MOGADISHU (Reuters) - Somali members of parliament voted unanimously on Saturday to implement sharia law across the country in a move aimed at undermining hardline Islamist rebels who have been waging a two-year insurgency.
The approval by parliament had been expected since March 10, when the cabinet appointed by new President Sheikh Sharif Ahmed also voted to establish sharia, or Islamic, law.
Experts say Ahmed’s move undermines guerrillas who have been fighting the government and questioning his Islamic credentials. It will also please wealthy potential donors in Gulf nations.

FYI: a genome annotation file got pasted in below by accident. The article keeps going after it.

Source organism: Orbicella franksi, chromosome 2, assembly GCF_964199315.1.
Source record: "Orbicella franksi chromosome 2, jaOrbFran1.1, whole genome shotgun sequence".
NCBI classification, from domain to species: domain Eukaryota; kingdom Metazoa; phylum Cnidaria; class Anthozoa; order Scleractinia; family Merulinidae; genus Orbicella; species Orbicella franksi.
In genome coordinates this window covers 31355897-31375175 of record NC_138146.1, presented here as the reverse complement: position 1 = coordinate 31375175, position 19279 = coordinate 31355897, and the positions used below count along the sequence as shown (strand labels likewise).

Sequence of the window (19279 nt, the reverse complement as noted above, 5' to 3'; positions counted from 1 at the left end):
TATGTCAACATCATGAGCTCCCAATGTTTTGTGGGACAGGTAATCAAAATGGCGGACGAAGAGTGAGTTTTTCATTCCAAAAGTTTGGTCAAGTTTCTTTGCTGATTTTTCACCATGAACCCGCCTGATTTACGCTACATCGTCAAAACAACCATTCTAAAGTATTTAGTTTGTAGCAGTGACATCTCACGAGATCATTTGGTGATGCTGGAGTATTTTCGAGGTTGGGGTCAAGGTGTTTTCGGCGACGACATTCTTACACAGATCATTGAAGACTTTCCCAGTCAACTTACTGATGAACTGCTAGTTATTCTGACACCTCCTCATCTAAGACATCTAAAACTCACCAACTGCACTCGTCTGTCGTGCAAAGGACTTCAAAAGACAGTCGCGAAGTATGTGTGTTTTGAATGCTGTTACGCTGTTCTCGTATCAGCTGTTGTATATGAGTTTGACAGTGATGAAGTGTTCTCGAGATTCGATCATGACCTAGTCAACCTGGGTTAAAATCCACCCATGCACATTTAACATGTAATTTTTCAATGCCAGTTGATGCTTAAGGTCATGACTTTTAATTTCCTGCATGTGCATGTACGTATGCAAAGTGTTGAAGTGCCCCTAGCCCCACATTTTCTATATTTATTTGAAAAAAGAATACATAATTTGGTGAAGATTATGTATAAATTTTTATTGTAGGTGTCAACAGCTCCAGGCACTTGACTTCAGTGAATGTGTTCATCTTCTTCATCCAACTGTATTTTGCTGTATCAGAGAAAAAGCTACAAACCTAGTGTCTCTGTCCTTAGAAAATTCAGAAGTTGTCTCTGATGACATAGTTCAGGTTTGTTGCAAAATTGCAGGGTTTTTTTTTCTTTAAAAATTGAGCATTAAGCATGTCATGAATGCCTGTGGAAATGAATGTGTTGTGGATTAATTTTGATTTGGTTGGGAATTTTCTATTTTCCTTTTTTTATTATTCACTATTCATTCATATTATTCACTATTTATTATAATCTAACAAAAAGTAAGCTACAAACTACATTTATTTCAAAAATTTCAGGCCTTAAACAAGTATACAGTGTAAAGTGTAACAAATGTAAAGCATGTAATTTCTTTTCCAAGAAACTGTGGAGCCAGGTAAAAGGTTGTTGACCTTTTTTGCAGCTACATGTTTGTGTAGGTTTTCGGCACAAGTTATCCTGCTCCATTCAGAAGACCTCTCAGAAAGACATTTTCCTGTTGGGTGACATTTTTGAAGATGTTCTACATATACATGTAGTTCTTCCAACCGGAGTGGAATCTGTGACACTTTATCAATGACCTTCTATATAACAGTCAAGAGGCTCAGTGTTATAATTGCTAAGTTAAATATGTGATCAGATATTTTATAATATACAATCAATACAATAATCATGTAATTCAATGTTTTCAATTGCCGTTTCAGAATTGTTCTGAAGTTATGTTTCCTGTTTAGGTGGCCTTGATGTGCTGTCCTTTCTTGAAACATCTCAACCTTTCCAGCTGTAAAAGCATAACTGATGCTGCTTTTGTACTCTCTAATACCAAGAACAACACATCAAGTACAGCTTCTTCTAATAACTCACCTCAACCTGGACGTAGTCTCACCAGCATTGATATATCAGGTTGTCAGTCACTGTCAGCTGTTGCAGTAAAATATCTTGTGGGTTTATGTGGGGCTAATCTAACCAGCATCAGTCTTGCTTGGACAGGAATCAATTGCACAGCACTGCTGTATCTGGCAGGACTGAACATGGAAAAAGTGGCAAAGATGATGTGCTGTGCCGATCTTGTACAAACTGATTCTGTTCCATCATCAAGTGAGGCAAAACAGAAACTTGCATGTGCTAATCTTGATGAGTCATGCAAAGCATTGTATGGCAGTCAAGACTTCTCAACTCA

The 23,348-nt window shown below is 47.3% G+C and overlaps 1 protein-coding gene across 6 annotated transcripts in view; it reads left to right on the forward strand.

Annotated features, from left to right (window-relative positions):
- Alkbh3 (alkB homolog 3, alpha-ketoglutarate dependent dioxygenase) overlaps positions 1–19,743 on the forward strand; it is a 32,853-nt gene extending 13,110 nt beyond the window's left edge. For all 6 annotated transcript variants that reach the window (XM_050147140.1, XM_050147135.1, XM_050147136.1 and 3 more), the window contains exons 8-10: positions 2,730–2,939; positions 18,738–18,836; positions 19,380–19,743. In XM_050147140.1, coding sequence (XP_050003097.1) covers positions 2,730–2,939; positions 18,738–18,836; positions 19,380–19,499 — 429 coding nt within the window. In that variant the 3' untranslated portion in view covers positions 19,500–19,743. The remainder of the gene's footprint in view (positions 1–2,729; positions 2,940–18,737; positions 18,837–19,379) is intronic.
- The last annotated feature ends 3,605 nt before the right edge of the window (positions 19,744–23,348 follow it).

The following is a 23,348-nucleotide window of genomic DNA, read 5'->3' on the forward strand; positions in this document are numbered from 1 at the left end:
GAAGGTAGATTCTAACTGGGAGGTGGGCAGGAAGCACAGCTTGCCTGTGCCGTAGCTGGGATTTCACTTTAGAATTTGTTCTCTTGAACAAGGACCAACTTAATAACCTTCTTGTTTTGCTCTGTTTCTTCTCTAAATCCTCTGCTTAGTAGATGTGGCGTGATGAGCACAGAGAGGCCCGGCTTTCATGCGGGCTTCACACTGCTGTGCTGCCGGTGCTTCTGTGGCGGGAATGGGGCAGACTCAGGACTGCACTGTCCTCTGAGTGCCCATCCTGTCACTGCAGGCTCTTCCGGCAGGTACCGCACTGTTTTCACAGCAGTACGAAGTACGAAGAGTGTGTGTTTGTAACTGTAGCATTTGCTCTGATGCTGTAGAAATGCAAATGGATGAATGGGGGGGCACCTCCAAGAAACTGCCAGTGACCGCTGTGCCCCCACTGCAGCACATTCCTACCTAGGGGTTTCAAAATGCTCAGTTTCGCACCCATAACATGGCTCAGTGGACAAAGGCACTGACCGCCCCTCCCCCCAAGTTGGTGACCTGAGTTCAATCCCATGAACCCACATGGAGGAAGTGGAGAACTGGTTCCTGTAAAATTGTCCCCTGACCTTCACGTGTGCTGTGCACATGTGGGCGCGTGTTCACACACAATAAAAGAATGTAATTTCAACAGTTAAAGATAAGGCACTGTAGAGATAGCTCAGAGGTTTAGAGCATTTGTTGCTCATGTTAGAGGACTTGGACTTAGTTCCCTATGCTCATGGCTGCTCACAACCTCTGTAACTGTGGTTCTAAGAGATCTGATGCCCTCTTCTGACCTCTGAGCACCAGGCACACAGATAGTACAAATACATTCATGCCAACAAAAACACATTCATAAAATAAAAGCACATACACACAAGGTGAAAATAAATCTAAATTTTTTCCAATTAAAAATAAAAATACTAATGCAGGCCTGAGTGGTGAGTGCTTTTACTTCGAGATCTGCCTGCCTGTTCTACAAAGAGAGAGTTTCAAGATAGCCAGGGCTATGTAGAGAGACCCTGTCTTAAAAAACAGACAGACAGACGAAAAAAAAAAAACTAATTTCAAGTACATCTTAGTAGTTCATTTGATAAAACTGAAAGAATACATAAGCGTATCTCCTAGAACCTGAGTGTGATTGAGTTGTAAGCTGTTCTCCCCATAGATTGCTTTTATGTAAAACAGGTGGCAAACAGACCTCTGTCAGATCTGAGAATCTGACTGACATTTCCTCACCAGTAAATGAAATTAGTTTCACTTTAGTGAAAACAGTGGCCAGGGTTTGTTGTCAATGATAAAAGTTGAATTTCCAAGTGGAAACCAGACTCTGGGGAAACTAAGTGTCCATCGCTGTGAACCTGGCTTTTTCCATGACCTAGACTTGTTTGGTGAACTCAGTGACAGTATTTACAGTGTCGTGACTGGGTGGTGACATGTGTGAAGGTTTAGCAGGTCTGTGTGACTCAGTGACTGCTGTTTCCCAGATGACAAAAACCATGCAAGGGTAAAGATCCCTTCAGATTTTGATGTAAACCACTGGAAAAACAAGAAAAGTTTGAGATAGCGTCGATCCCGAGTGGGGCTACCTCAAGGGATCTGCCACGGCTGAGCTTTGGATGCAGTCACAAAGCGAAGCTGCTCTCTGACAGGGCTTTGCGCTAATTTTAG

Osman Elimi Boqore, the deputy speaker of parliament, said 343 MPs attended Saturday’s session.
“All of them voted ‘yes’ and accepted the implementation of sharia,” he told reporters. “There was no rejection or silence, so from today we have an Islamic government.”
Ahmed is trying to restore stability to the country and hopes to have direct talks with rivals including the hardline al Shabaab rebels. A major donors’ meeting on Somalia in Brussels this week will also focus on the threat from Somali pirates.
Western security services say his failed state could become a base for militants linked with Al Qaeda. Ahmed was elected in January under a U.N.-brokered reconciliation process that is Somalia’s 15th attempt to set up central government since 1991.